The GCC remains a small player in global fintech, but institutional support and capital availability encourage growth.
The Arab world saw a surge in fintech adoption in recent years. The Middle East and North Africa (MENA) region recorded more than 100 fintech deals in 2021, mainly in the Gulf. With expatriate workers forming a large majority of both the GCC population and fintech customers, payment and remittance startups are leading the industry. The United Arab Emirates (UAE) and Saudi Arabia alone are the world’s second and third largest remittance corridors, with over $80 billion worth of transfers in 2021.
And these customers prefer digital tools, prompting traditional players to step up their game. Banks all over the region are partnering with fintechs to offer quick low-fee remittance options. Even exchange houses are looking to innovate. Last year, Al Fardan Exchange in the UAE signed deals with U.S.-based Ripplenet and Singapore’s Thunes to facilitate instant cross-border blockchain-backed transfers.
This is also opening up opportunities for local tech firms, including Rise in the UAE, BeyonMoney in Bahrain and CWallet in Kuwait. Financial services adapted to online shopping is another fast-growing segment as the GCC’s e-commerce market jumped from $5 billion in 2015 to an expected $50 billion in 2025. “Customers in the region are becoming more online savvy,” says Faisal AlHaroun, senior vice president of Tap Payments, a Kuwait-based fintech solution for e-commerce.
Funding rounds reflect the trend. In June, Hyperpay, a Riyadh-based payment gateway for online merchants, raised $36.8 million to fuel regional expansion. In Egypt, Paymob raised $50 million and said it would expand in the GCC.
GCC fintechs can count on ample local cash. Local institutional and private investors are eager to back tech ventures as a way to diversify their portfolios away from oil and gas. In December 2021, VentureSouq was the last in a long series of local venture capital firms to launch a dedicated MENA fintech fund. The $50 million money-pot is supported by some of the region’s biggest players including Saudi Jada fund of funds, Bahrain’s Waha Fund of Funds and Abu Dhabi’s Mubadala Investment company.
“We are long-term believers in the continued acceleration of fintech in the MENA region,” says Suneel Gokhale, co-founder of VentureSouq. “We think there’s still a lot of ground to cover in payments, credit/alternative lending, digital banking, InsureTech, personal financial management and also in emerging areas such as embedded finance and DeFi.”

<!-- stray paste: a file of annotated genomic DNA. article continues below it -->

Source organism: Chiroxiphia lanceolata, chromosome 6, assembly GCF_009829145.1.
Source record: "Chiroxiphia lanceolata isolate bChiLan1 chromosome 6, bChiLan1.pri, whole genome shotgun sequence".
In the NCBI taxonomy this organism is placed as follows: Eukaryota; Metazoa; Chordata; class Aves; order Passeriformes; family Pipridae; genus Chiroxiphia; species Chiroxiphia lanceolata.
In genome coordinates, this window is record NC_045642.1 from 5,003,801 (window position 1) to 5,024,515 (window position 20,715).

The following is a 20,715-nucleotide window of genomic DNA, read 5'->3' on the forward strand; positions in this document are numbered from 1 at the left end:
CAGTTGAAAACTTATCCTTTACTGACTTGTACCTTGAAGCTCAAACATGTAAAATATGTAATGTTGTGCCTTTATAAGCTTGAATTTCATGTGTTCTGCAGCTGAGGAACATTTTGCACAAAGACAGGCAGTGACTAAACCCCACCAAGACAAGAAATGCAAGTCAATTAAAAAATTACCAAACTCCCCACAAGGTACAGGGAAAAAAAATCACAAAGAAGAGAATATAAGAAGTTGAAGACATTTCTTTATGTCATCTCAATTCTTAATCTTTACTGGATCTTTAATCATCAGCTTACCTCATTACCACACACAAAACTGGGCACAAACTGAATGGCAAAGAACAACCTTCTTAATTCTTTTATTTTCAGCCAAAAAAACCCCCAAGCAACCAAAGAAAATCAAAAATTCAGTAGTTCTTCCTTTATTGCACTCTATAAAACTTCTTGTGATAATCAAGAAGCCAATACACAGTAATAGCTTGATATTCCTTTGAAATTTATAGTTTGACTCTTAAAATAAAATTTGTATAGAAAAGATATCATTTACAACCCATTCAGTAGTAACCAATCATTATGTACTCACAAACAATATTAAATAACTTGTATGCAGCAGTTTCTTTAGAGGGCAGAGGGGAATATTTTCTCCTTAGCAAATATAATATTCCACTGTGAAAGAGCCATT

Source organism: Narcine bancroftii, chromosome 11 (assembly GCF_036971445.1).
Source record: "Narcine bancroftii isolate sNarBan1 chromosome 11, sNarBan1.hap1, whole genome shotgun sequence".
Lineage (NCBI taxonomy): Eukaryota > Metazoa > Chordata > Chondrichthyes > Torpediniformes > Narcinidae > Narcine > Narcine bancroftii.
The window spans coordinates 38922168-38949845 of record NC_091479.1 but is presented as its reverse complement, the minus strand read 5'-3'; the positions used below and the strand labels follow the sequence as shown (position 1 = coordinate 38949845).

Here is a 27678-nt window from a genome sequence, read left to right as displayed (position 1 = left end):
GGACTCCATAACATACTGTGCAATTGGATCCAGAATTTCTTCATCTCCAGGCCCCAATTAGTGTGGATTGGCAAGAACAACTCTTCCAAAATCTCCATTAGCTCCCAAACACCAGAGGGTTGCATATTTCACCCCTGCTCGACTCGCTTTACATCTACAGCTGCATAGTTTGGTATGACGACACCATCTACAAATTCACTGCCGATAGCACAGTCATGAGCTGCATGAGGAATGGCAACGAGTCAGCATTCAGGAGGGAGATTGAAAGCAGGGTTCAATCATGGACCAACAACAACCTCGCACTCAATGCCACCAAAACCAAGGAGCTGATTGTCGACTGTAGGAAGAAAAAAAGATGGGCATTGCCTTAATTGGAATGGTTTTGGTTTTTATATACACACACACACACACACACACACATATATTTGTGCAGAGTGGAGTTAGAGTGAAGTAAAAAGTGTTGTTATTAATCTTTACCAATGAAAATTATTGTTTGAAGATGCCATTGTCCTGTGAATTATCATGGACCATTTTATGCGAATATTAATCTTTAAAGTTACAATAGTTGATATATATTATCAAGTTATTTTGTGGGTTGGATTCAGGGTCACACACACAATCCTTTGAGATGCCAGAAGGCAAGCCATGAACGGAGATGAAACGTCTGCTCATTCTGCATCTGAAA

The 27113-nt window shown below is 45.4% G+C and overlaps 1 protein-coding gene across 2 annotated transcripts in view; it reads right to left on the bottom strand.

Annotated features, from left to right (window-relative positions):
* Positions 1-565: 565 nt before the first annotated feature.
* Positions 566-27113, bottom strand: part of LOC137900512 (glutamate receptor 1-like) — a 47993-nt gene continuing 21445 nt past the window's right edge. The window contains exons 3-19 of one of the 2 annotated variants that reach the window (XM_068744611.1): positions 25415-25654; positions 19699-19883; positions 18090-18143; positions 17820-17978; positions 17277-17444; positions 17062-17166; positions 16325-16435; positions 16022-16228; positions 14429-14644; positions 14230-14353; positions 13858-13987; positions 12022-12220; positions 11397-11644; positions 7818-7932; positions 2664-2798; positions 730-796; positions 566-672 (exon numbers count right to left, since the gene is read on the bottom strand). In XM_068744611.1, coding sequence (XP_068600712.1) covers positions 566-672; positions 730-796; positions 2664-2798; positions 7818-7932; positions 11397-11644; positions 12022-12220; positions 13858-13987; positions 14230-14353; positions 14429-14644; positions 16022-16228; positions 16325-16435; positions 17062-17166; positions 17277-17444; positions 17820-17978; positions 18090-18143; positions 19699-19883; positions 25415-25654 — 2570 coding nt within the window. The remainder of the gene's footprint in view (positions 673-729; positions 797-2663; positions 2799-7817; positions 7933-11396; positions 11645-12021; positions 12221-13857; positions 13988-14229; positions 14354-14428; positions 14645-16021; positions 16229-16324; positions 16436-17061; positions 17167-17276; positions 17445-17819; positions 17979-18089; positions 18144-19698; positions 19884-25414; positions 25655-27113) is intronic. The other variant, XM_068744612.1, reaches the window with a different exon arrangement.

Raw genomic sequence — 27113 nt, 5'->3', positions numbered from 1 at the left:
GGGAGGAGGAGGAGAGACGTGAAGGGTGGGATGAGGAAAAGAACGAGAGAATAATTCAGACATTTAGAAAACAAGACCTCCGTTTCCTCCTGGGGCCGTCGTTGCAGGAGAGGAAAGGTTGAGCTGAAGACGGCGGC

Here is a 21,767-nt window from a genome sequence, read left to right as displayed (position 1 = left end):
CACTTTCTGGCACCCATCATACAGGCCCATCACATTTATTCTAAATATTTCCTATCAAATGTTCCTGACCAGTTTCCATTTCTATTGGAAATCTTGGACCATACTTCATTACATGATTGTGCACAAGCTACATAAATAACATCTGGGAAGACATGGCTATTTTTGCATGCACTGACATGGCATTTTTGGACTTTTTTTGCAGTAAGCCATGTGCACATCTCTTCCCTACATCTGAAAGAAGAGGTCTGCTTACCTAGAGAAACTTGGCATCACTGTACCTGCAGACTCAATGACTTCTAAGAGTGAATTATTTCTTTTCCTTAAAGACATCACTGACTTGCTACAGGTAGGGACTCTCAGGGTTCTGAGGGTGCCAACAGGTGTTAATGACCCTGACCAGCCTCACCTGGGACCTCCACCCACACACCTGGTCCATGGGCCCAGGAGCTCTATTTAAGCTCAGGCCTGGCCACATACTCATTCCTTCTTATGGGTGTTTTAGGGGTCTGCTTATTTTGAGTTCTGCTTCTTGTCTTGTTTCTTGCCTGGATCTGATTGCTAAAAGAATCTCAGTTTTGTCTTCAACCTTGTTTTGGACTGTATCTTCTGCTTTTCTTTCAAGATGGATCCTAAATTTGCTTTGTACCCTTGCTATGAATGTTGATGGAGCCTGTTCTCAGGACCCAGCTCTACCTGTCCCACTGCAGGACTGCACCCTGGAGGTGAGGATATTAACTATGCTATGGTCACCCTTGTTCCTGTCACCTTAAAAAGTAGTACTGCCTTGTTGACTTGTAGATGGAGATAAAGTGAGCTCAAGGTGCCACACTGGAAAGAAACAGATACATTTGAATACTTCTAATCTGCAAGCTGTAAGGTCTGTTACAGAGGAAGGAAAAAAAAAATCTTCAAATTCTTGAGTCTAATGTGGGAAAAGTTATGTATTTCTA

Easy access to capital and wealthy investors, however, is a double-edged sword. While it boosts the ecosystem, industry experts question the real value of some of the local startups.
Banks Remain The Main Players
Fintech is at the heart of Gulf countries’ economic diversification strategies. According to a recent study by the Cambridge Center for Alternative Finance, 85% of MENA regulators perceive that fintech is favorable to their objectives compared to only 61% globally.
Until now, banks have kept the upper hand on financial innovation by investing in their own research and development, partnering with or acquiring startups, but customer loyalty is fading. According to a study by international consulting firms Arthur D. Little and German M2P, 45% of traditional bank customers in the UAE are ready to switch the competition in the next six months.
“Low rates, regulatory changes, and various new players entering the financial services landscape—including fintech companies, retailers, and telecommunications providers—are behind this trend,” the report stated.
So far, traditional lenders also had a quasi-monopoly on the creation of digital banks but even that is changing. In Saudi Arabia, the region’s biggest market, the three currently licensed digital banks are not tied to financial industry players. Similarly, in the UAE, Mohamed Alabbar, the founder of Emaar—the country’s biggest real-estate company—announced he would launch his own challenger bank.
As lenders are under mounting pressure to keep up with innovation and cut operating costs, fintech is expected to bolster M&A activity across the region.